Better still, if you can create a digital product and you build an evergreen sales funnel to automatically convert a percentage of those new subscribers into paying customers, you will become less and less reliant on the content hamster wheel / high-volume traffic / ads model of blogging, moving instead towards a lower volume / better quality traffic model, which is much more passive.
This works because the RPMs from digital products are much higher than RPMs from ads, meaning you don’t need huge traffic volumes to earn a full-time income from digital products.
And with this model, it’s far more about building up rapport and differentiating yourself from the competition – something that’s actually easier for smaller bloggers to do than for big websites with multiple authors and a more ‘commoditized’ approach.
How email marketing can improve your Google rankings
But it gets better… So far, we have looked at how email marketing can be used to get the most of your existing SEO traffic. But did you know email marketing can actually BOOST your SEO efforts and get you better Google rankings?
1. Email Marketing improves brand recognition and trust
If you are consistently showing up in your subscribers’ inboxes each week with brilliantly helpful emails, your subscribers will remember you and come to know, like and trust you more.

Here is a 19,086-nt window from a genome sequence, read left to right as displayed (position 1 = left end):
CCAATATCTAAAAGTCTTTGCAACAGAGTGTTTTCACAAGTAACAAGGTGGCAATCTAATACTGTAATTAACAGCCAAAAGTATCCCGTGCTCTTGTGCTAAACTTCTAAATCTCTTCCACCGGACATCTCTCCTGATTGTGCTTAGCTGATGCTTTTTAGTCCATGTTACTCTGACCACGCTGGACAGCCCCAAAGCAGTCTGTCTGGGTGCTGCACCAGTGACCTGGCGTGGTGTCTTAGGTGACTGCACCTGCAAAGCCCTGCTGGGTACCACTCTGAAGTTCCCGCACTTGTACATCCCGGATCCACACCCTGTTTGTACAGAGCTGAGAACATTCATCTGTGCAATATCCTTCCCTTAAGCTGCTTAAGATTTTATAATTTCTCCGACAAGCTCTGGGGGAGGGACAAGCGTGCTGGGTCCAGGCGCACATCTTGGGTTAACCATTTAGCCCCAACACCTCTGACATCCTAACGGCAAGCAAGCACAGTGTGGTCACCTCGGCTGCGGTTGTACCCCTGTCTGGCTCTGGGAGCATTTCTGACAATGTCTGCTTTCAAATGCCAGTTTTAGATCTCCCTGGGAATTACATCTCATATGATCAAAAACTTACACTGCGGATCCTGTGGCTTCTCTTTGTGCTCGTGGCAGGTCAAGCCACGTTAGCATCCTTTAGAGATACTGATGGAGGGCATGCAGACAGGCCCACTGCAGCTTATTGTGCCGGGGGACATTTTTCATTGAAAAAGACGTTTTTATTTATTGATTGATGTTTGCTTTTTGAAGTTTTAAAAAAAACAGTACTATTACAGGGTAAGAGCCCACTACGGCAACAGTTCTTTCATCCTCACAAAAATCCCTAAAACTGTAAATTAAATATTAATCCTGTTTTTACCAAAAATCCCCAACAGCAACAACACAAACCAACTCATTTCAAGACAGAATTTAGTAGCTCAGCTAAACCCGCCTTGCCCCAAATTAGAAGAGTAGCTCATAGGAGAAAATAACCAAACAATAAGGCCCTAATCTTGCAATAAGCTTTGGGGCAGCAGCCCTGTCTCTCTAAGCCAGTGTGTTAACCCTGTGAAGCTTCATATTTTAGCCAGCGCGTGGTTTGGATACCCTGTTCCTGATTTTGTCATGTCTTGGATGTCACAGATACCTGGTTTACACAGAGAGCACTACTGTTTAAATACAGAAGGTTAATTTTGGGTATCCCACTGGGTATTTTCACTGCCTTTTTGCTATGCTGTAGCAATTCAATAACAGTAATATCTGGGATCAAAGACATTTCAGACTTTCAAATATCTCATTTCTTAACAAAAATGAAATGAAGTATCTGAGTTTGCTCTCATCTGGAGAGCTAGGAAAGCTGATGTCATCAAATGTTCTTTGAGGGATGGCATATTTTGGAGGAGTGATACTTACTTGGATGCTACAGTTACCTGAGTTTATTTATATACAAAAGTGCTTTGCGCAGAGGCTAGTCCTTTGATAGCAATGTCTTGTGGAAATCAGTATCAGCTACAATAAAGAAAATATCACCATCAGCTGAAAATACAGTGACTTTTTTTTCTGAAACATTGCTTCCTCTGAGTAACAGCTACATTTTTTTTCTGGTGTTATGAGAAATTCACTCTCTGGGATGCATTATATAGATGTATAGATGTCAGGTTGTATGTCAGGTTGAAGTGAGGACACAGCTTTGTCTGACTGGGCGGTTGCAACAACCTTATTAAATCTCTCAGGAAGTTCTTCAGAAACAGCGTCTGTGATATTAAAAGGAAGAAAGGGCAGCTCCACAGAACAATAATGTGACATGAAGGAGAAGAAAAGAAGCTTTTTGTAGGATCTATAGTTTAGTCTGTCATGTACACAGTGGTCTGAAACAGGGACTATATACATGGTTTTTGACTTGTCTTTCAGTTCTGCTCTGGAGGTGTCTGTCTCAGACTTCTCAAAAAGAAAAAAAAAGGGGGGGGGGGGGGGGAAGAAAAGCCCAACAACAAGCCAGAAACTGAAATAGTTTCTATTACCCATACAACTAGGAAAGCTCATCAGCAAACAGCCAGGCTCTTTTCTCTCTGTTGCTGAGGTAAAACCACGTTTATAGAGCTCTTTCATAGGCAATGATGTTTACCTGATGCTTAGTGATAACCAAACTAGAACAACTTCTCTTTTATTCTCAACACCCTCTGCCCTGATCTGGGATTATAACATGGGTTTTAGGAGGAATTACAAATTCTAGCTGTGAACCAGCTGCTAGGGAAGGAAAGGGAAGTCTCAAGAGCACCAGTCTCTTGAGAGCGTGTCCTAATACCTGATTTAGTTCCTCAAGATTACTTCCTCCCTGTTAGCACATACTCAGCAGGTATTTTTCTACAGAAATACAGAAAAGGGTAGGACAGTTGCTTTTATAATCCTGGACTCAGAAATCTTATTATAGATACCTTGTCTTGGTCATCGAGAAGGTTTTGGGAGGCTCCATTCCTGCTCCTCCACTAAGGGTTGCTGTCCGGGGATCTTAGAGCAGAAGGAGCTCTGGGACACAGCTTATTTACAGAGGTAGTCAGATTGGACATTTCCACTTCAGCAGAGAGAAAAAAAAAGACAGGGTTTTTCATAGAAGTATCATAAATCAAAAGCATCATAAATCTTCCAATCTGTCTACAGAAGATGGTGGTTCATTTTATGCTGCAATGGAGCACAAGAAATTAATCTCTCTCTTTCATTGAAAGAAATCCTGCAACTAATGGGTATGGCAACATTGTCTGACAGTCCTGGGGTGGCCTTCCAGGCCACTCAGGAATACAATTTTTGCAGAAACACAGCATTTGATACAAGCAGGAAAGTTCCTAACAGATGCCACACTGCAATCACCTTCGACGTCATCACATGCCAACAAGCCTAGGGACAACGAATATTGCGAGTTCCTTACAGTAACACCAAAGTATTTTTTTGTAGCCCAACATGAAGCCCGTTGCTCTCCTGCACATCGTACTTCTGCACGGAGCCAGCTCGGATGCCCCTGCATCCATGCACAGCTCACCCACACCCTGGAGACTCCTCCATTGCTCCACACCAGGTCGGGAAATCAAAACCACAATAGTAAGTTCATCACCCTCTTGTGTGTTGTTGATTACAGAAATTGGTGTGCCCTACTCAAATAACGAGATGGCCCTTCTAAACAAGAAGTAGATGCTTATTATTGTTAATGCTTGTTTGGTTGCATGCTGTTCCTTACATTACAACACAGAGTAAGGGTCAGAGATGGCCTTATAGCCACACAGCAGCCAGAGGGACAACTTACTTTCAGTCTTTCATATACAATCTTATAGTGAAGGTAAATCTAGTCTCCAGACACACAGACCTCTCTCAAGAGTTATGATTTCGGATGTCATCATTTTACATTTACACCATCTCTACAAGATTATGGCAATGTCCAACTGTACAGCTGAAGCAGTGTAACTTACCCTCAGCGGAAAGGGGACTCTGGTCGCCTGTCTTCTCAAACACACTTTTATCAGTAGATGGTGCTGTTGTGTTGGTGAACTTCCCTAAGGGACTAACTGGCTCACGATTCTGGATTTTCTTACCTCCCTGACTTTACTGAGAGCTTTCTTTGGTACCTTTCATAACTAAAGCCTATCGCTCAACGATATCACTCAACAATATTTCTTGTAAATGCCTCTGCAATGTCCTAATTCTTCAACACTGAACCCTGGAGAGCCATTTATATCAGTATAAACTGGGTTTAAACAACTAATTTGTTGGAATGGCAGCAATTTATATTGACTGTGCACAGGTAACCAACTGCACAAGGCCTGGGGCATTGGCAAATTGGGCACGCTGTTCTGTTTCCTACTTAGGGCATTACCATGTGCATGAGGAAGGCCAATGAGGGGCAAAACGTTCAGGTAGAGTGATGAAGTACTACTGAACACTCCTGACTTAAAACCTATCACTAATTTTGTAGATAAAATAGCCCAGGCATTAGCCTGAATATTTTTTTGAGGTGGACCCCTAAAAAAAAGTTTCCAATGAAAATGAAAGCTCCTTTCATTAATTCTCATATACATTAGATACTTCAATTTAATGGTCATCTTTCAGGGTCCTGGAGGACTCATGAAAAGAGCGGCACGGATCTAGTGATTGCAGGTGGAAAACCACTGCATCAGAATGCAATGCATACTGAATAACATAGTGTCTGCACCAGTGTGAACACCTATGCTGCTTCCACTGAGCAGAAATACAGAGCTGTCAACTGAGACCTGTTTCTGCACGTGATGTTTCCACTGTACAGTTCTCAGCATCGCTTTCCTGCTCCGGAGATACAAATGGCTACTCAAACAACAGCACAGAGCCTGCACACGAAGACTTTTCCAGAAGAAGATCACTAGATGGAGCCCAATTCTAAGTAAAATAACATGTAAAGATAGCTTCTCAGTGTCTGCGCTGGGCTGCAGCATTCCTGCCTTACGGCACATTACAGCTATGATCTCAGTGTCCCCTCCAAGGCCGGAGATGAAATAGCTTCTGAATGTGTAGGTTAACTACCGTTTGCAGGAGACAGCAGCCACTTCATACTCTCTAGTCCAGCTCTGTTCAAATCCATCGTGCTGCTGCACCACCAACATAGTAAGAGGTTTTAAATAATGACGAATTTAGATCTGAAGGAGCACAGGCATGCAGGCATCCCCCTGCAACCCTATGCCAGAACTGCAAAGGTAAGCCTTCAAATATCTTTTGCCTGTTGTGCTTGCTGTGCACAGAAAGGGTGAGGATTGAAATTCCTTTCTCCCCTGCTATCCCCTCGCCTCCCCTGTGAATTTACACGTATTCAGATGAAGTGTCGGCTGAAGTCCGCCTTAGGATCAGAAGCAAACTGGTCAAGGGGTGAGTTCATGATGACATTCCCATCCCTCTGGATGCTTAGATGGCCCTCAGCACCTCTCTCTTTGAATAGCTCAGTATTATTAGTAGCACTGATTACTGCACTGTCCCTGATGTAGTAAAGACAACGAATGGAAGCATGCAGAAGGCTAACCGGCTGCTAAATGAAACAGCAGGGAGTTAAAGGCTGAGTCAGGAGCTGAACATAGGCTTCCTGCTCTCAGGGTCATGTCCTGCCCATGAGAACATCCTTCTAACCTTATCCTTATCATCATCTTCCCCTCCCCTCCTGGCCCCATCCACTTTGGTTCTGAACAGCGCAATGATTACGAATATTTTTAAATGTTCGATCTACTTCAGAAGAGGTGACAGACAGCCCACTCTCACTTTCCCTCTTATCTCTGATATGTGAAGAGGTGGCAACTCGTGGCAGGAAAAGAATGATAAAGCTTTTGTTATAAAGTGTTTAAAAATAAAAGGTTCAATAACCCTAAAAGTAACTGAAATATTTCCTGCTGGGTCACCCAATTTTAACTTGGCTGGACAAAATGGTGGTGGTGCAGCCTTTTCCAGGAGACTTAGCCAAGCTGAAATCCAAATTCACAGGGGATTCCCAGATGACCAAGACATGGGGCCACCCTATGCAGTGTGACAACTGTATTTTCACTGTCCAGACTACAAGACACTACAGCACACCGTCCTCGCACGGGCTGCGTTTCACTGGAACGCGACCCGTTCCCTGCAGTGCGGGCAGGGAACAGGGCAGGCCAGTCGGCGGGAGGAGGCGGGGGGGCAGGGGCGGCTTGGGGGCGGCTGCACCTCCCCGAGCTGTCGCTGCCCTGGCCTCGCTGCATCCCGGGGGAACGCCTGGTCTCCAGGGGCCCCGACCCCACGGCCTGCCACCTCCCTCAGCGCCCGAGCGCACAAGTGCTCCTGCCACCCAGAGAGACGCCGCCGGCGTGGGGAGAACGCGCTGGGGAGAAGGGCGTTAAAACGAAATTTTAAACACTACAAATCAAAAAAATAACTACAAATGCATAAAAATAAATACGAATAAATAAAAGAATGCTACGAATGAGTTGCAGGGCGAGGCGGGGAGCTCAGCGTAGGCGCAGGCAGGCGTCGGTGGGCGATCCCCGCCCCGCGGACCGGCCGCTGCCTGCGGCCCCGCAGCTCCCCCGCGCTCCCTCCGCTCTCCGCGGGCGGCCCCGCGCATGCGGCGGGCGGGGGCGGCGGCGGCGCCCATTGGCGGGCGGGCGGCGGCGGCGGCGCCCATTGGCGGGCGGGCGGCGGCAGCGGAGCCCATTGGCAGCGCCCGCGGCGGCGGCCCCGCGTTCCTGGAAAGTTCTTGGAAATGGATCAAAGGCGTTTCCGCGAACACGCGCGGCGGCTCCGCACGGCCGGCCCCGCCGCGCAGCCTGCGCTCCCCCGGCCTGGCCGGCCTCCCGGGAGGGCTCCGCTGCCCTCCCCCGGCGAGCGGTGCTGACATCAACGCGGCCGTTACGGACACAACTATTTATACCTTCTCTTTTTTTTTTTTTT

Now, next time they do a Google search related to your niche, they are much more likely to click your result (because they know and trust you!) and, better still, much more likely to stay on your site longer and visit more pages (again, because they know and trust you).
All of this will send positive signals back to Google, which will in turn have a positive effect on your Google rankings.
2. Email Marketing increases branded searches
But we can go one better, because loyal subscribers who have got to know and trust you via your weekly emails are quite likely to do ‘branded searches’ – either searching for your blog by name (e.g. ‘Easy Peasy Foodie’) or your blog name + keyword (e.g. ‘Easy Peasy Foodie curry’).
Obviously, users who do a branded search are highly likely to click on your result and spend time on your website, again sending positive signals back to Google.
But also, the fact that a user searched using your brand name sends positive signals to Google and can boost your E-A-T too.